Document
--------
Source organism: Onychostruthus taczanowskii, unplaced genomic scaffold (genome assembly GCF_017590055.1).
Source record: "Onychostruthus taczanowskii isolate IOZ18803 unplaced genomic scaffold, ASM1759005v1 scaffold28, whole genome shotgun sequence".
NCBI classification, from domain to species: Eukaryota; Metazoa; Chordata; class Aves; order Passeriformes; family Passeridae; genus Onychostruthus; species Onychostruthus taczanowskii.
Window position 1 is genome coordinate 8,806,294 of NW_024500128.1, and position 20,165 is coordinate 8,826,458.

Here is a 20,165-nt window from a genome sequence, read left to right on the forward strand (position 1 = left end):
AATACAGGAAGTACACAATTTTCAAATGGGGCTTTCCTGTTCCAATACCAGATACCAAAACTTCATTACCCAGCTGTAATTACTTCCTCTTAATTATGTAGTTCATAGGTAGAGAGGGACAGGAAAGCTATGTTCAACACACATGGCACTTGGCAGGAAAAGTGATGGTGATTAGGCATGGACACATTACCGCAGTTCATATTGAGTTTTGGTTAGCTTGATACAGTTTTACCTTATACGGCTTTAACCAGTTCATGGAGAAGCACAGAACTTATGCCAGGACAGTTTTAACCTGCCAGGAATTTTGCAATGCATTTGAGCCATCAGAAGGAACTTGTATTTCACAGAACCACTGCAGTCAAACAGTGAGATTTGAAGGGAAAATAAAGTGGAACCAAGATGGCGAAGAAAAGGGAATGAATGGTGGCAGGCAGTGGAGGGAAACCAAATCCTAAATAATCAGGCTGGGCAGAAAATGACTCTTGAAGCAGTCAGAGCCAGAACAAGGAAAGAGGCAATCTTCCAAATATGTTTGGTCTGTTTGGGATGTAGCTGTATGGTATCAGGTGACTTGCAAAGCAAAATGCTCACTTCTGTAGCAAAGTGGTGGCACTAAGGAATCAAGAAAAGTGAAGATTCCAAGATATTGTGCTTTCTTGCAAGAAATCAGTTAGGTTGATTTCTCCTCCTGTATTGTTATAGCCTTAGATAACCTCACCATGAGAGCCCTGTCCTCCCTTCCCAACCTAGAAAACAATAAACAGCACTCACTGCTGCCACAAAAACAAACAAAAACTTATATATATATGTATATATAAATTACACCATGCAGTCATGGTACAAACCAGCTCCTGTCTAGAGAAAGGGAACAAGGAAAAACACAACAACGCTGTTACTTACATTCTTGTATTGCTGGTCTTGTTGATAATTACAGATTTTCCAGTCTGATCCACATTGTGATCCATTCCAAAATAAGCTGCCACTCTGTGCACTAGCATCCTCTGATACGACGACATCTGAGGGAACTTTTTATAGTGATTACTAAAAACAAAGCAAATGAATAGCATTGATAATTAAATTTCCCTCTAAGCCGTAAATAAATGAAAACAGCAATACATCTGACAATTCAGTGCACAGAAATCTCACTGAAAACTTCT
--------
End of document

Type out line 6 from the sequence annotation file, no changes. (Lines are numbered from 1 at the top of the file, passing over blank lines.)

AATACAGGAAGTACACAATTTTCAAATGGGGCTTTCCTGTTCCAATACCAGATACCAAAACTTCATTACCCAGCTGTAATTACTTCCTCTTAATTATGTAGTTCATAGGTAGAGAGGGACAGGAAAGCTATGTTCAACACACATGGCACTTGGCAGGAAAAGTGATGGTGATTAGGCATGGACACATTACCGCAGTTCATATTGAGTTTTGGTTAGCTTGATACAGTTTTACCTTATACGGCTTTAACCAGTTCATGGAGAAGCACAGAACTTATGCCAGGACAGTTTTAACCTGCCAGGAATTTTGCAATGCATTTGAGCCATCAGAAGGAACTTGTATTTCACAGAACCACTGCAGTCAAACAGTGAGATTTGAAGGGAAAATAAAGTGGAACCAAGATGGCGAAGAAAAGGGAATGAATGGTGGCAGGCAGTGGAGGGAAACCAAATCCTAAATAATCAGGCTGGGCAGAAAATGACTCTTGAAGCAGTCAGAGCCAGAACAAGGAAAGAGGCAATCTTCCAAATATGTTTGGTCTGTTTGGGATGTAGCTGTATGGTATCAGGTGACTTGCAAAGCAAAATGCTCACTTCTGTAGCAAAGTGGTGGCACTAAGGAATCAAGAAAAGTGAAGATTCCAAGATATTGTGCTTTCTTGCAAGAAATCAGTTAGGTTGATTTCTCCTCCTGTATTGTTATAGCCTTAGATAACCTCACCATGAGAGCCCTGTCCTCCCTTCCCAACCTAGAAAACAATAAACAGCACTCACTGCTGCCACAAAAACAAACAAAAACTTATATATATATGTATATATAAATTACACCATGCAGTCATGGTACAAACCAGCTCCTGTCTAGAGAAAGGGAACAAGGAAAAACACAACAACGCTGTTACTTACATTCTTGTATTGCTGGTCTTGTTGATAATTACAGATTTTCCAGTCTGATCCACATTGTGATCCATTCCAAAATAAGCTGCCACTCTGTGCACTAGCATCCTCTGATACGACGACATCTGAGGGAACTTTTTATAGTGATTACTAAAAACAAAGCAAATGAATAGCATTGATAATTAAATTTCCCTCTAAGCCGTAAATAAATGAAAACAGCAATACATCTGACAATTCAGTGCACAGAAATCTCACTGAAAACTTCT